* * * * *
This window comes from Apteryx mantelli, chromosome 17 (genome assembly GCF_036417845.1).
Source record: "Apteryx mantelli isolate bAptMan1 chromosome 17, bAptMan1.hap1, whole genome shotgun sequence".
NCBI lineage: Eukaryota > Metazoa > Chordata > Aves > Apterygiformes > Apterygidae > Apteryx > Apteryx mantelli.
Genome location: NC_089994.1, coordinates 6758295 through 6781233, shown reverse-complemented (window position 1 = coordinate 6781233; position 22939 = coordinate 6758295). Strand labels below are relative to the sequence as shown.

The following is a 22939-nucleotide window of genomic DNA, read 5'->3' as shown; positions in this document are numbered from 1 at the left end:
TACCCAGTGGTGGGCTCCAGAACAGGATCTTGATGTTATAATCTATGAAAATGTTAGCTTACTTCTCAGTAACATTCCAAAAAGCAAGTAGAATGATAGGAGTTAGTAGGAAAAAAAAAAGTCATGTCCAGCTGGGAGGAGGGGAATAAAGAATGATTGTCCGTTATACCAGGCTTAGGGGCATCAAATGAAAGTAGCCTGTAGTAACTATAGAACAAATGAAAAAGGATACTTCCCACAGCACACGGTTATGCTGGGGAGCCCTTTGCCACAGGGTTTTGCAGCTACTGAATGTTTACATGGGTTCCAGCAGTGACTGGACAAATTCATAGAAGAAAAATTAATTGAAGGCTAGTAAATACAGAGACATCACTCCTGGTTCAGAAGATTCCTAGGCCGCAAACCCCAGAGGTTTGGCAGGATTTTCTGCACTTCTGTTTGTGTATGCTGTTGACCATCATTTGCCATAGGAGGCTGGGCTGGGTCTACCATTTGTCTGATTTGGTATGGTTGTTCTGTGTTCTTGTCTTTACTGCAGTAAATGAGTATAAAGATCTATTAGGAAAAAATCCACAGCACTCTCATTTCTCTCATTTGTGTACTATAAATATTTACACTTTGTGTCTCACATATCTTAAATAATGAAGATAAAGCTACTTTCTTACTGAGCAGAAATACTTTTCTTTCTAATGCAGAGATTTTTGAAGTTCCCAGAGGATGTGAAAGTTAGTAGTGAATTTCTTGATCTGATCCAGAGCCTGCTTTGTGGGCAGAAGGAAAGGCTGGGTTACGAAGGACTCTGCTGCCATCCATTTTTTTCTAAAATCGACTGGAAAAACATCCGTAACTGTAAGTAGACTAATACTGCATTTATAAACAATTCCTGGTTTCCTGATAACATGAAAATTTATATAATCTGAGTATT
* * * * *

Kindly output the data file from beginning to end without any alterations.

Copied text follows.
This window comes from Apteryx mantelli, chromosome 17 (genome assembly GCF_036417845.1).
Source record: "Apteryx mantelli isolate bAptMan1 chromosome 17, bAptMan1.hap1, whole genome shotgun sequence".
NCBI lineage: Eukaryota > Metazoa > Chordata > Aves > Apterygiformes > Apterygidae > Apteryx > Apteryx mantelli.
Genome location: NC_089994.1, coordinates 6758295 through 6781233, shown reverse-complemented (window position 1 = coordinate 6781233; position 22939 = coordinate 6758295). Strand labels below are relative to the sequence as shown.

The following is a 22939-nucleotide window of genomic DNA, read 5'->3' as shown; positions in this document are numbered from 1 at the left end:
TACCCAGTGGTGGGCTCCAGAACAGGATCTTGATGTTATAATCTATGAAAATGTTAGCTTACTTCTCAGTAACATTCCAAAAAGCAAGTAGAATGATAGGAGTTAGTAGGAAAAAAAAAAGTCATGTCCAGCTGGGAGGAGGGGAATAAAGAATGATTGTCCGTTATACCAGGCTTAGGGGCATCAAATGAAAGTAGCCTGTAGTAACTATAGAACAAATGAAAAAGGATACTTCCCACAGCACACGGTTATGCTGGGGAGCCCTTTGCCACAGGGTTTTGCAGCTACTGAATGTTTACATGGGTTCCAGCAGTGACTGGACAAATTCATAGAAGAAAAATTAATTGAAGGCTAGTAAATACAGAGACATCACTCCTGGTTCAGAAGATTCCTAGGCCGCAAACCCCAGAGGTTTGGCAGGATTTTCTGCACTTCTGTTTGTGTATGCTGTTGACCATCATTTGCCATAGGAGGCTGGGCTGGGTCTACCATTTGTCTGATTTGGTATGGTTGTTCTGTGTTCTTGTCTTTACTGCAGTAAATGAGTATAAAGATCTATTAGGAAAAAATCCACAGCACTCTCATTTCTCTCATTTGTGTACTATAAATATTTACACTTTGTGTCTCACATATCTTAAATAATGAAGATAAAGCTACTTTCTTACTGAGCAGAAATACTTTTCTTTCTAATGCAGAGATTTTTGAAGTTCCCAGAGGATGTGAAAGTTAGTAGTGAATTTCTTGATCTGATCCAGAGCCTGCTTTGTGGGCAGAAGGAAAGGCTGGGTTACGAAGGACTCTGCTGCCATCCATTTTTTTCTAAAATCGACTGGAAAAACATCCGTAACTGTAAGTAGACTAATACTGCATTTATAAACAATTCCTGGTTTCCTGATAACATGAAAATTTATATAATCTGAGTATT